Protocols zk-SNARKs and zk-STARKs: features and differences


Protocols zk-SNARKs and zk-STARKs

The modern Internet provides us with many benefits from which we can benefit, but our privacy is nevertheless at risk. This is especially true for cryptocurrencies that are focused on the financial market and offer the implementation of cash transactions.

In Blockchain technology, operations do not require a trusted third party, but such an approach can also lead to the loss or theft of our digital property. To prevent such problems, cryptographic security technologies such as zk-SNARKs and zk-STARKs were created.

 Zk-SNARKs (Zero-Knowledge Succinct Non-Interactive ARgument of Knowledge) is the first zero-knowledge proof technology, and zk-STARKs (Zero-Knowledge Scalable Transparent ARguments of Knowledge) is a more advanced version. These arguments of knowledge can be briefly described as follows:

‘The examiner knows some personal information that satisfies some public function.’ This type of cryptographic protection technology is scalable transparent knowledge knowledge with zero knowledge, which allows users to exchange verified data or perform calculations with a third party, without providing data or calculations to a third party.

Simply put, a zero-knowledge proof can prove that something is true without revealing what it proves. For example, ZKs allow A to verify bank information B using cryptographic evidence with zero disclosure, instead of revealing confidential information A.

 Features of evidence with zero disclosure

  • Completeness. The examiner can verify the accuracy of the data.
  • Validity. If the informant is lying, the examiner will find out.
  • Zero knowledge. If the statement is true, the verifier will know nothing but the fact that the statement is true.
  •  Summary. The size of the evidence should be small enough to be verified in a few milliseconds.
  • Non-interactive. Only one set of information is sent to the verifier for verification, so there is no feedback between the verifier and the verifier.
  • Knowledge. Evidence cannot be built without access to a witness (personal input is needed to confirm the statement).

Differences between ZK-SNARK and ZK-STARK

A more developed version of zk-SNARKS is called zk-STARKs (transparent knowledge argument with zero knowledge). It was created by Eli-Ben Sasson, a professor at the Technion-Israel Institute of Technology. Zk-SNARKs use public key cryptography for security, which means they require more symmetric cryptography and collision-resistant hash functions.

Before the advent of ZK-STARK, ZK-SNARKs were used to create ZK-protected systems, but required the trusted party or parties to initially configure a ZK-protected system that made these trusted parties vulnerable, compromising the confidentiality of the entire system. ZK-STARK enhances this technology by eliminating the need for unreliable installation and offers a suite of solutions superior to zk-SNARK. The main differences between zk-SNARKS and zk-STARK:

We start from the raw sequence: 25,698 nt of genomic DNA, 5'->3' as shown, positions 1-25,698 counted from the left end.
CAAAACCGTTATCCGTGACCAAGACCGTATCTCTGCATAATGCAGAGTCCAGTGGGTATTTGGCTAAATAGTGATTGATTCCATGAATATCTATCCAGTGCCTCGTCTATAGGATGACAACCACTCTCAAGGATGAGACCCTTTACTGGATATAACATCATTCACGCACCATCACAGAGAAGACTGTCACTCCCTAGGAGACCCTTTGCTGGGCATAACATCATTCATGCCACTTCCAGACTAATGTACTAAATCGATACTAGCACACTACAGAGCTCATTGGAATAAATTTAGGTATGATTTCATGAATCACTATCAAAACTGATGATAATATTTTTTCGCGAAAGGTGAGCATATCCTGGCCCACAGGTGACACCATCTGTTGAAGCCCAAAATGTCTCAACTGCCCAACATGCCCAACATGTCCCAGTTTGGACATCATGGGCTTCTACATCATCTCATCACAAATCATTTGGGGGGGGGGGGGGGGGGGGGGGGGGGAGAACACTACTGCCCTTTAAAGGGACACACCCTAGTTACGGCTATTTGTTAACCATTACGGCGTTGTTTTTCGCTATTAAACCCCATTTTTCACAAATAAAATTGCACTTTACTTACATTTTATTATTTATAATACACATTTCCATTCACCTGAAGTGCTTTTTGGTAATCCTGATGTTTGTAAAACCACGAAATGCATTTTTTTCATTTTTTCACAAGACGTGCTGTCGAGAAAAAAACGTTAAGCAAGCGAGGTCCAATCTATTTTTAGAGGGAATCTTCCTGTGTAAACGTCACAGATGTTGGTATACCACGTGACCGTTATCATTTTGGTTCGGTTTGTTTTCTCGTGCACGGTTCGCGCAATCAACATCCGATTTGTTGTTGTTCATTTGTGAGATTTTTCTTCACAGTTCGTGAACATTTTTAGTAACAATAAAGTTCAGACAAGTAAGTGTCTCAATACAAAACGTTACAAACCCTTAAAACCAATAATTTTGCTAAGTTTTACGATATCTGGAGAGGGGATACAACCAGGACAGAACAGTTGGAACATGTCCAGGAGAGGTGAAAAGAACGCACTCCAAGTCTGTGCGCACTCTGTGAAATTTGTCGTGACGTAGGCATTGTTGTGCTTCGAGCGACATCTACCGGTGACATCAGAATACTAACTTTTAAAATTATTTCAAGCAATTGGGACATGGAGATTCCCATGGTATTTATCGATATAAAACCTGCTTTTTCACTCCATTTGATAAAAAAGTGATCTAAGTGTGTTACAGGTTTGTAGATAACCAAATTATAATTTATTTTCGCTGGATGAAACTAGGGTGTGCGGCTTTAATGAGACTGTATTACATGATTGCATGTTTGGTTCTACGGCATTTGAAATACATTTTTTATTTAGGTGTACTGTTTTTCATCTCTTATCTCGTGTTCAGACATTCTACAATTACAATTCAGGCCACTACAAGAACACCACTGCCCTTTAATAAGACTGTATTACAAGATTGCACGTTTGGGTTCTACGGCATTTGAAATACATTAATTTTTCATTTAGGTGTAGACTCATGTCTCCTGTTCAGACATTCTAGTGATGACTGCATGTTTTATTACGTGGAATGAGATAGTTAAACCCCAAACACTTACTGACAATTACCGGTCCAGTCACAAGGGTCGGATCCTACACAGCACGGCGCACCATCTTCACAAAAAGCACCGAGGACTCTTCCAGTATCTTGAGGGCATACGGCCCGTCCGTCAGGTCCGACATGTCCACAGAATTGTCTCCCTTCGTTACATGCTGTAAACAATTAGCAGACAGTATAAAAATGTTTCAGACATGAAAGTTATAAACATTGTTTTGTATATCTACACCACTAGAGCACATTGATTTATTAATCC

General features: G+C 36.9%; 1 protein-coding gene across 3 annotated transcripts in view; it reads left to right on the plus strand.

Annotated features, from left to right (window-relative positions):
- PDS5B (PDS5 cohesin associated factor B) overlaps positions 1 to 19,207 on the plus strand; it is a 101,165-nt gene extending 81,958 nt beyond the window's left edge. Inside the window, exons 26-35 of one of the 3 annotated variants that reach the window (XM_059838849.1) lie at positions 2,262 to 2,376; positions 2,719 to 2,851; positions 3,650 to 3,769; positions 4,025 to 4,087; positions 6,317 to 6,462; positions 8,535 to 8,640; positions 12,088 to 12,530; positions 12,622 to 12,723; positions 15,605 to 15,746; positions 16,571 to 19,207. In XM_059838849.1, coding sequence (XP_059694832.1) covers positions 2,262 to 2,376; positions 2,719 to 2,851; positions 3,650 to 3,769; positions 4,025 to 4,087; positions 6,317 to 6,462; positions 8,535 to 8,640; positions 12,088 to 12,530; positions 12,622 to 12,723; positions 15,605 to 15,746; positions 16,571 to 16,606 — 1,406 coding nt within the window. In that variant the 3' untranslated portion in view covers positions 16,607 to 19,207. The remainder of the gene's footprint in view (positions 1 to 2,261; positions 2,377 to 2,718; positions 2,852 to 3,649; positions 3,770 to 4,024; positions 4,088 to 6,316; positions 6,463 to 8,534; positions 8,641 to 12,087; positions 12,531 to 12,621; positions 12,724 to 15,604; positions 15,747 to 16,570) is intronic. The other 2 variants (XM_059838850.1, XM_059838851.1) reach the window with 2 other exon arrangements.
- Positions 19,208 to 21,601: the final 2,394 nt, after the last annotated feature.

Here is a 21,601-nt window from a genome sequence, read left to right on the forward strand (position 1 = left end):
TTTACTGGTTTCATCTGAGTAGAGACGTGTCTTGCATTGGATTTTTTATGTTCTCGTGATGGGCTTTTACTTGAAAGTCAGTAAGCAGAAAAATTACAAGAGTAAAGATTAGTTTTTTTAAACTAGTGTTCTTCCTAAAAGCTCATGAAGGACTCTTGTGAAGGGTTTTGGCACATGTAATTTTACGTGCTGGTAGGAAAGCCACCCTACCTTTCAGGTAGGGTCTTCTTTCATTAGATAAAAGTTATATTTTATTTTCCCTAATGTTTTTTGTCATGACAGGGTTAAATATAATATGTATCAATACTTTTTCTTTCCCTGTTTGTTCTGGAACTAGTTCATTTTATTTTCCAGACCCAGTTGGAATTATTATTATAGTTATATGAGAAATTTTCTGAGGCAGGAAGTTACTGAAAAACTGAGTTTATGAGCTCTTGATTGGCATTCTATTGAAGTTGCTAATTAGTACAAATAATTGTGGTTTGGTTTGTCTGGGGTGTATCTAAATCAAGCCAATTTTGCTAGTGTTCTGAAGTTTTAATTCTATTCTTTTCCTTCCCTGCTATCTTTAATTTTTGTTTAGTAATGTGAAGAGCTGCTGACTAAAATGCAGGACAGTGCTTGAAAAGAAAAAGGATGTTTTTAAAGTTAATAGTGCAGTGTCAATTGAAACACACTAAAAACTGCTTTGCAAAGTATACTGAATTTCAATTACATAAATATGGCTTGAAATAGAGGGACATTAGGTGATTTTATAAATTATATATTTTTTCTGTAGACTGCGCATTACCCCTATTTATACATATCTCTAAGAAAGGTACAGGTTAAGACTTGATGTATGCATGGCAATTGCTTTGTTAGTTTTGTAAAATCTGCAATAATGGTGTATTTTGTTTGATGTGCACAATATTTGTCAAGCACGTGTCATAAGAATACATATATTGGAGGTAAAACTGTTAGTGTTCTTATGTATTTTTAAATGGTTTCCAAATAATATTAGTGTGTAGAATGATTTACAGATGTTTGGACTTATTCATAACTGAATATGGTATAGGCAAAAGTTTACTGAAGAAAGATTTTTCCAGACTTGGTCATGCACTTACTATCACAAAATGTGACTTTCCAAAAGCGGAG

• ZK-SNARK requires a trusted installation phase, while ZK-STARK uses publicly verifiable randomness to create reliable verifiable computing systems, which reduces the cost of time and money.
  • ZK-STARKs are more scalable in terms of computational speed and size compared to ZK-SNARKs.
  • ZK-SNARKs are vulnerable to attacks from quantum computers because of the cryptography they use. ZK-STARKs are currently quantum resistant.
  • The complexity of the arithmetic scheme. In zk-SNARK and zk-STARK technologies, code is generated in a form that is broken down into circuits and computed. With increasing computational complexity, the zk-SNARK communication complexity also increases linearly. Zk-STARK develops in the opposite direction and grows slowly with increasing size of computations, which is a great advantage of zk-STARK compared to zk-SNARK.
  •  The complexity of the prover. Zk-STARK is 10 times faster than zk-SNARK.
  • Verifier complexity. As the size of the computations increases, zk-STARK increases more slowly, but SNARK needs less time to confirm the proof. For example, up to 100 ms is required for STARK confirmation, and up to 10 ms for SNARK.

Another thing to keep in mind is that zk-SNARK is difficult to apply with the complexity of the evidence scale.

Scaling benefits of using STARK

STARKs solve two main two blockchain problems at once: scalability and confidentiality, although the current research conducted by StarkWare Industries primarily focuses on scalability and then confidentiality. STARKs improve scalability by allowing developers to move computing and storage off-chain.

Offline services will be able to generate STARK evidence that confirms the integrity of off-chain computing. This evidence is then put in a chain for any interested party to confirm the correctness of the calculations. Moving most of the computing work out of the chain using STARK allows the existing blockchain infrastructure to scale exponentially, while at the same time trusting the integrity of the calculations.

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